Rethinking What Justice Means – And How The Modern State Has Subverted It

I’m going to propose some hypothetical situations for you to consider.  My hope is that by following the logic of what a free man would do, you’ll come to see that our justice system has systemic problems that can only be corrected through an enlightenment of the population.

Consider our first case.

If one of your loved ones was raped by some sadistic freak, what would you want done to the man?

Let us suppose that you could do anything you wanted to him – violate him in anyway you wish, take his property, destroy his home, shoot him dead, anything!  Suppose that there are no police and no repercussions for your actions.

Really take a moment to think about this before reading the next paragraph.

 

 

 

I’d be willing to bet that out of the myriad of answers that the public may give to such a situation, none of them entail doing the following:

Building a personal jail to house the man out of your own pocket.

Putting the man in the personal jail and then paying for his food while you keep him there.

And also paying for his medical care, his entertainment/sports gear, toilet paper, toothpaste, etc.. etc.. etc..

Let us take a moment to consider why this is the case.  Our innate sense of justice automatically precludes us from spending our own sweat and labor in punishing people who have violated our person or property in some way.  It is entirely pointless to spend tens of thousands of our own dollars erecting an elaborate system of punishment to punish a person who may have only taken a thousand dollars from us in the first place.

Our innate sense of justice demands one of the following as vengeance for transgressions of person and property:

1.  For the victim to be made whole again.  At least as whole as possible. (restitution, monetary compensation, perhaps even forced servitude)

2.  If the victim can not be made whole again, then some physical retribution should be extracted from the perpetrator.  Perhaps both.  And that retribution should be carried out by the people who were wronged themselves.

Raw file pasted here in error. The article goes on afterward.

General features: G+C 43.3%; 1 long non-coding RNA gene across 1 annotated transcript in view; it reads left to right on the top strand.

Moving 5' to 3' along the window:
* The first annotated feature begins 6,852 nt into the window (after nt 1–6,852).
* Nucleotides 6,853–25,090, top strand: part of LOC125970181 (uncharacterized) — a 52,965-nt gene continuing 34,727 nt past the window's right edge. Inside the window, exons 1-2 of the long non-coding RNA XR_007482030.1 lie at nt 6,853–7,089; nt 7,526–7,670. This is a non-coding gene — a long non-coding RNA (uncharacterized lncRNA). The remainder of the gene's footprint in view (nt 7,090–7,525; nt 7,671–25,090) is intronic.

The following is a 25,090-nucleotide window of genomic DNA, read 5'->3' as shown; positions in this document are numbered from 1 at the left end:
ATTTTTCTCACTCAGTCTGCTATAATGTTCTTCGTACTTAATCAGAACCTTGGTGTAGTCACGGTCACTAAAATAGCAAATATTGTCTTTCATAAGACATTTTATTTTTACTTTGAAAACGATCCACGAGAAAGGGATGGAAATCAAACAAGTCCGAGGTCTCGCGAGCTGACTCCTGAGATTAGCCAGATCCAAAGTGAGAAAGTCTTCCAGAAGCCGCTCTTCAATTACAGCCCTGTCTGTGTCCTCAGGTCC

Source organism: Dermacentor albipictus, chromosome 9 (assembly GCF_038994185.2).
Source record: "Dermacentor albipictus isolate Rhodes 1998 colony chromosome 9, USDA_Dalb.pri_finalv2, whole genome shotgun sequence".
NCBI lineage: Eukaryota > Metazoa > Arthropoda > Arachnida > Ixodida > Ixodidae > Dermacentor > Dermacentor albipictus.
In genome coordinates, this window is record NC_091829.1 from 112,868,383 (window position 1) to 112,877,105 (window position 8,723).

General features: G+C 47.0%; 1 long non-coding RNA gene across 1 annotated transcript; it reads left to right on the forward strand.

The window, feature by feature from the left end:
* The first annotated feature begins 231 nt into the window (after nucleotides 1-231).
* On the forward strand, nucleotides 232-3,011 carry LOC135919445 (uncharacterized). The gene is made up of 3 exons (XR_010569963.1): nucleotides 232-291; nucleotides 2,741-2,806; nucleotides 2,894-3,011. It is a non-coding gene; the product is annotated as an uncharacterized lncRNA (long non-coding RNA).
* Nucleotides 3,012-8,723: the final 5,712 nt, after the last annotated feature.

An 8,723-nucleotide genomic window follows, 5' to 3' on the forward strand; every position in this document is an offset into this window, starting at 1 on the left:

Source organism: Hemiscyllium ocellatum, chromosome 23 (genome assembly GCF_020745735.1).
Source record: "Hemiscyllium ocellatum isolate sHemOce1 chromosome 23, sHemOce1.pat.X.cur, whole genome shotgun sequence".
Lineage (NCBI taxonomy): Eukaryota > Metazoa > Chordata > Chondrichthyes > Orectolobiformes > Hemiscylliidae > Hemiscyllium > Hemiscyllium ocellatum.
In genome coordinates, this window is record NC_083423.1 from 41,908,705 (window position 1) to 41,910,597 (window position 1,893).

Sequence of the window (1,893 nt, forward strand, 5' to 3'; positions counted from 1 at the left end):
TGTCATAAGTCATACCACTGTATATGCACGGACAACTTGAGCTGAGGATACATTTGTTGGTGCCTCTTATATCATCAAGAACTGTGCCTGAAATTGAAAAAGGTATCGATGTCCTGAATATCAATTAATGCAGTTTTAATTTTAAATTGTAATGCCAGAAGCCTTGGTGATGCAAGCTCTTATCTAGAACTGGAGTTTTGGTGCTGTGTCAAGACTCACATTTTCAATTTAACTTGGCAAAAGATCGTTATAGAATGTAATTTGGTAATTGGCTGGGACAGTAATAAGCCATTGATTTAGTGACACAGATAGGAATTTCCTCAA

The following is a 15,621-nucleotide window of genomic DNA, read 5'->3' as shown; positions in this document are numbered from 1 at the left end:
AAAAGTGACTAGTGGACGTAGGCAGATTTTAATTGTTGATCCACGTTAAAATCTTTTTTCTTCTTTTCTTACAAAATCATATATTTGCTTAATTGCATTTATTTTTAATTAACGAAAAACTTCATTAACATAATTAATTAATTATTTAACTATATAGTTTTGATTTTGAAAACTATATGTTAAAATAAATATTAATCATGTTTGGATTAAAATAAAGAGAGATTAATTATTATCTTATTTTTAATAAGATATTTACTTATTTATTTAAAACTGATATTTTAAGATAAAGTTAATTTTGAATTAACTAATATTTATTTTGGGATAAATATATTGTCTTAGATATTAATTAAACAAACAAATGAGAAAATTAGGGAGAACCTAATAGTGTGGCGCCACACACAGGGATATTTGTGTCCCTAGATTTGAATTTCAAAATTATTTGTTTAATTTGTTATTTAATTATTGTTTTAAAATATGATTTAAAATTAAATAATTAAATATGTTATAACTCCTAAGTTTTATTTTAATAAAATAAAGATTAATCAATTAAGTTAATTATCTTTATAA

3.  We might also want to isolate ourselves from the perpetrator, and encourage others not to do business with him.  Perhaps branding him in some way so that others know he is a criminal.

I feel pretty confident in asserting that most peoples’ answers as to what they would do to the rapist fall into one of those three broad categories of retribution.  The key philosophies that emerge from this exercise are making the victim whole while doing proportionately similar harm back to the perpetrator.

Consider for example that instead of raping a loved one, the perpetrator had simply stolen one of your t-shirts out of a gym locker.  Most peoples’ reactions to this would be much less extreme in the forms of compensation and punishment they would personally enact if given the chance.

Does our criminal justice system actually deliver us justice when we have been wronged?  I would argue the answer to that question is a resounding no.  Consider that in order for our present justice system to enact “justice”, it must first rob from the very victims it is providing justice to.   Under our insane system, a rape victim must pay taxes which are then used to pay for the incarceration of her attacker.  In effect, a rape victim is being victimized twice – once by the attacker and the other by the State.